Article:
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I am looking for an algorithm which presents a given polynomial in many variables (given as a sum of monomials) in a form with the smallest number of multiplications of variables. For example $x_1^2x_3+x_1x_2+x_1x_3x_4 \to x_1(x_2+x_3(x_1+x_4)).$

Of course, one could consider some "dumb" approach testing all possibilities, but I am curious if there is a faster one. I need to do it for over 100,000 of polynomials in over 40 variables each.

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How big do the degrees get? – Qiaochu Yuan Aug 4 '12 at 4:07
degrees of polynomials are around 20 – Adam S Sikora Aug 4 '12 at 17:39

Let $x_1, x_2, \ldots, x_n$ be called "characters".

Re-construct the polynomial as a series of "atoms" separated by addition/subtraction operations.

For each character, count the number of atoms in which it appears. Group the atoms in which each character appears, and factor out the character. Repeat recursively.

If $n$ is your number of characters, and $m$ is the maximal degree, this algorithm should be $\mathcal{O}(n^2m)$. In practice, you should get better than that as long as your polynomials aren't very complicated.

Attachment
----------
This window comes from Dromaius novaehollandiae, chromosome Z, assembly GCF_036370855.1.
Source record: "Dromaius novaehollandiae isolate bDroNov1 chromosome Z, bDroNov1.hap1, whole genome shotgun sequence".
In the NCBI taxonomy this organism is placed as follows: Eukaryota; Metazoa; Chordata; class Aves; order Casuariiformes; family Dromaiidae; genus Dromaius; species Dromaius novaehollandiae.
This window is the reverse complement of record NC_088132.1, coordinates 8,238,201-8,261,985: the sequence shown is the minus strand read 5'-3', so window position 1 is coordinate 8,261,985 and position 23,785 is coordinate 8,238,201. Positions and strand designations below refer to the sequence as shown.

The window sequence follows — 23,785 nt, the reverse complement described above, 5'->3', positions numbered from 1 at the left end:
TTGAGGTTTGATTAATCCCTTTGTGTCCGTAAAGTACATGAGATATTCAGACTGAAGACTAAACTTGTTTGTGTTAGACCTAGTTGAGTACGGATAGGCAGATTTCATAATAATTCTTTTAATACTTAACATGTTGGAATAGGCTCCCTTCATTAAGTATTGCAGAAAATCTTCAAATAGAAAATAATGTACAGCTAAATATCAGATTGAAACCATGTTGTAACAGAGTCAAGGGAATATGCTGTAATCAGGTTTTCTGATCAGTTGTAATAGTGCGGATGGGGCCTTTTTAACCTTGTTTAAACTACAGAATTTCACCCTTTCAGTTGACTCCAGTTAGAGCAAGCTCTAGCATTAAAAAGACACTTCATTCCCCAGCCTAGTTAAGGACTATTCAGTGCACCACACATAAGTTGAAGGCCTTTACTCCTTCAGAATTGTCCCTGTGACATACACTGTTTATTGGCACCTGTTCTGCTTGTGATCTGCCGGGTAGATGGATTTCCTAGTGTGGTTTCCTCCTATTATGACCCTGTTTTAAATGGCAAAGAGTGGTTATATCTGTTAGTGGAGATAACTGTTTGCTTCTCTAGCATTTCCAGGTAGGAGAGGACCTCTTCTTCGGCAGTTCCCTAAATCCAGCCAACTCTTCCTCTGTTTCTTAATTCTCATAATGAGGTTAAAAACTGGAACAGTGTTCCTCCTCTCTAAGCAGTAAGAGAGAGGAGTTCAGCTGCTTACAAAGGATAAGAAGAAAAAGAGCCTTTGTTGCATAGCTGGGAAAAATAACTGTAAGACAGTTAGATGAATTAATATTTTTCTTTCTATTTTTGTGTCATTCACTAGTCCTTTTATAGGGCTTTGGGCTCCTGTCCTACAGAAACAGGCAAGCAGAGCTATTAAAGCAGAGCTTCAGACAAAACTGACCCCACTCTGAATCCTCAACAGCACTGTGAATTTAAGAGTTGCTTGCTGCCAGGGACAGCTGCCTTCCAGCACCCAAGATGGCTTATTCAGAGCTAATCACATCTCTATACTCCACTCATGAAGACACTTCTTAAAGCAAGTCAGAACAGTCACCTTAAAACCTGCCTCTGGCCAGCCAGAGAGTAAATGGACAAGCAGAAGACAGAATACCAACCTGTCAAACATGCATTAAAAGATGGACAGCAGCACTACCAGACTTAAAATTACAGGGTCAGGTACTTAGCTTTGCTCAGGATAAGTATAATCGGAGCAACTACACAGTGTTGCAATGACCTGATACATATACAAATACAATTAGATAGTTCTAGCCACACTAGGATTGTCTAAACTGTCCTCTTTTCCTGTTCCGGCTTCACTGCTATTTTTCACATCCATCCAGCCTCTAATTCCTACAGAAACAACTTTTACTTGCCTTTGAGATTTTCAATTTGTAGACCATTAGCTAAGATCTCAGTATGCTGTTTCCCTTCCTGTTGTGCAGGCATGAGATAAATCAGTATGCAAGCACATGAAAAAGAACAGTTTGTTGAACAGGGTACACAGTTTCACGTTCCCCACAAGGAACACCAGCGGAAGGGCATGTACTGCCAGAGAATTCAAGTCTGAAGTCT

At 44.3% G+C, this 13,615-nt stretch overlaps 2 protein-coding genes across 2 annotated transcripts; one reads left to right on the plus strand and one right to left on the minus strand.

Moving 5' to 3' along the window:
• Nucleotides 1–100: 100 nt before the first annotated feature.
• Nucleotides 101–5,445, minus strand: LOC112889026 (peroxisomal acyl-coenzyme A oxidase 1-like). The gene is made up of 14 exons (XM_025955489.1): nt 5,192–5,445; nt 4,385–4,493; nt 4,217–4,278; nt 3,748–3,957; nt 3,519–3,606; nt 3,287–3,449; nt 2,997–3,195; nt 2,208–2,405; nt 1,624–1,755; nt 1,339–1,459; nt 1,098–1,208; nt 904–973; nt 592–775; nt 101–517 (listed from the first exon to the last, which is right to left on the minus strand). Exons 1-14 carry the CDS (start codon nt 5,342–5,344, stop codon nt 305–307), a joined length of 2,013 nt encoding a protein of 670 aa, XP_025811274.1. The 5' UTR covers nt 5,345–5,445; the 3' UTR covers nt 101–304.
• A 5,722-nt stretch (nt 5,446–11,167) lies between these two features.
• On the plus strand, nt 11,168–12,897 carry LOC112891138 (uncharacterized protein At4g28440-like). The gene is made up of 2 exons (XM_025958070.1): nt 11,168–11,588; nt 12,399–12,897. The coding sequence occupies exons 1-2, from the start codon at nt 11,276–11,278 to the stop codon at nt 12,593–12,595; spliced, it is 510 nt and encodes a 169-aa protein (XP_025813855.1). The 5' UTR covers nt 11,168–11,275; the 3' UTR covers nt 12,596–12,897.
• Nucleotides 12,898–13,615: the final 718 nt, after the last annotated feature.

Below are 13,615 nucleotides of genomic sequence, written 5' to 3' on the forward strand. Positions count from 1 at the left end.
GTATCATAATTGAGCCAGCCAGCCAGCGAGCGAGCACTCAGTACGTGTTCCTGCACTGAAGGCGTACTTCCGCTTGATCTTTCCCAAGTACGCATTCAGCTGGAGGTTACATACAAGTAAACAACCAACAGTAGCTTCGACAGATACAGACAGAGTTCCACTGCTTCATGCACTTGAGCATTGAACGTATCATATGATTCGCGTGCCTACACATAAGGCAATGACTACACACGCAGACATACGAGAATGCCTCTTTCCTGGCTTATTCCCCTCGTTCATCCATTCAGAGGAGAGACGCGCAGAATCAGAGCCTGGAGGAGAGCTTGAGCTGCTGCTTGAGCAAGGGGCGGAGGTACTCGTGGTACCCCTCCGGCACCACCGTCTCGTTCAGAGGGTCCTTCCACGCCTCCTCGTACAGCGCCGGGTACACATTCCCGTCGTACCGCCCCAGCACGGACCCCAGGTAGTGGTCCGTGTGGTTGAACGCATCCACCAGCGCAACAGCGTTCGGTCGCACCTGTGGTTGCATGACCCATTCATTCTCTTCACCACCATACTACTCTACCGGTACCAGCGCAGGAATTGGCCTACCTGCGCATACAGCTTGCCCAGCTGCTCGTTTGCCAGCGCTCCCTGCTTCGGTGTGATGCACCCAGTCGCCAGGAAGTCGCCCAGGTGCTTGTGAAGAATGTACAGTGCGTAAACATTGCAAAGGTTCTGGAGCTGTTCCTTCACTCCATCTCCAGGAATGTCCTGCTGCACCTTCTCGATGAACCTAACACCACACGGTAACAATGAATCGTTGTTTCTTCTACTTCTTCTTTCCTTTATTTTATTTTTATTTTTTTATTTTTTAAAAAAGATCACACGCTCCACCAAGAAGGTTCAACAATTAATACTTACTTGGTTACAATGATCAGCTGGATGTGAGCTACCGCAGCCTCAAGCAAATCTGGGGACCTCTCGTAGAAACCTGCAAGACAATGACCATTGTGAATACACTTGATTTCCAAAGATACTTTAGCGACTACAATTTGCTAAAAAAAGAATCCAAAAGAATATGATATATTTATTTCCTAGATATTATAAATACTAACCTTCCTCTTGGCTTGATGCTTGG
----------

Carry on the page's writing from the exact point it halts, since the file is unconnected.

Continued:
I don't know if this is optimal. But it is an algorithm.


Actually, upon further reflection, I believe this could be implemented very similarly to a depth-first search algorithm, in which case you could consider $x_1^m$ to be $m$ characters, and perhaps consider each character a node, possibly meaning that the total order would be $\mathcal{O}(mn)$. However, it is currently far too late for me to better analyze this approach; it would be greatly appreciated if these musings could be verified.

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Thanks Ed. I presume your "atom" means a monomial. As you mentioned the problem is that it is not clear if your approach gives the least number of multiplications. – Adam S Sikora Aug 4 '12 at 17:23

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